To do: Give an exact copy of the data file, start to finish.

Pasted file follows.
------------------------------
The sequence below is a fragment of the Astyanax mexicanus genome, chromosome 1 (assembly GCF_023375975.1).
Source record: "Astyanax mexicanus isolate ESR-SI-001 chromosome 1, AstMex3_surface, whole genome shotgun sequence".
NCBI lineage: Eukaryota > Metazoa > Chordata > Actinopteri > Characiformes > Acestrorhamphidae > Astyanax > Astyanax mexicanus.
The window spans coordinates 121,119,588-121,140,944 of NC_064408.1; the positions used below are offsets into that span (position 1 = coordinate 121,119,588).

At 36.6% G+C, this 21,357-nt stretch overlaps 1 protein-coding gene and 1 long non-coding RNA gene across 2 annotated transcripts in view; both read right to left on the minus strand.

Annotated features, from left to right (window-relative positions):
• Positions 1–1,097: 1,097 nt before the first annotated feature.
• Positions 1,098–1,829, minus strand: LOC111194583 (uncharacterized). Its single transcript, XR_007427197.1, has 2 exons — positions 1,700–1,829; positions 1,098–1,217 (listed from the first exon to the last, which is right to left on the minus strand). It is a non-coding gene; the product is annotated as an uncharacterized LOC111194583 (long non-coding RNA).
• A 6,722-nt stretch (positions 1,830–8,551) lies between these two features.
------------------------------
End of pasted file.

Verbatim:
The sequence below is a fragment of the Astyanax mexicanus genome, chromosome 1 (assembly GCF_023375975.1).
Source record: "Astyanax mexicanus isolate ESR-SI-001 chromosome 1, AstMex3_surface, whole genome shotgun sequence".
NCBI lineage: Eukaryota > Metazoa > Chordata > Actinopteri > Characiformes > Acestrorhamphidae > Astyanax > Astyanax mexicanus.
The window spans coordinates 121,119,588-121,140,944 of NC_064408.1; the positions used below are offsets into that span (position 1 = coordinate 121,119,588).

At 36.6% G+C, this 21,357-nt stretch overlaps 1 protein-coding gene and 1 long non-coding RNA gene across 2 annotated transcripts in view; both read right to left on the minus strand.

Annotated features, from left to right (window-relative positions):
• Positions 1–1,097: 1,097 nt before the first annotated feature.
• Positions 1,098–1,829, minus strand: LOC111194583 (uncharacterized). Its single transcript, XR_007427197.1, has 2 exons — positions 1,700–1,829; positions 1,098–1,217 (listed from the first exon to the last, which is right to left on the minus strand). It is a non-coding gene; the product is annotated as an uncharacterized LOC111194583 (long non-coding RNA).
• A 6,722-nt stretch (positions 1,830–8,551) lies between these two features.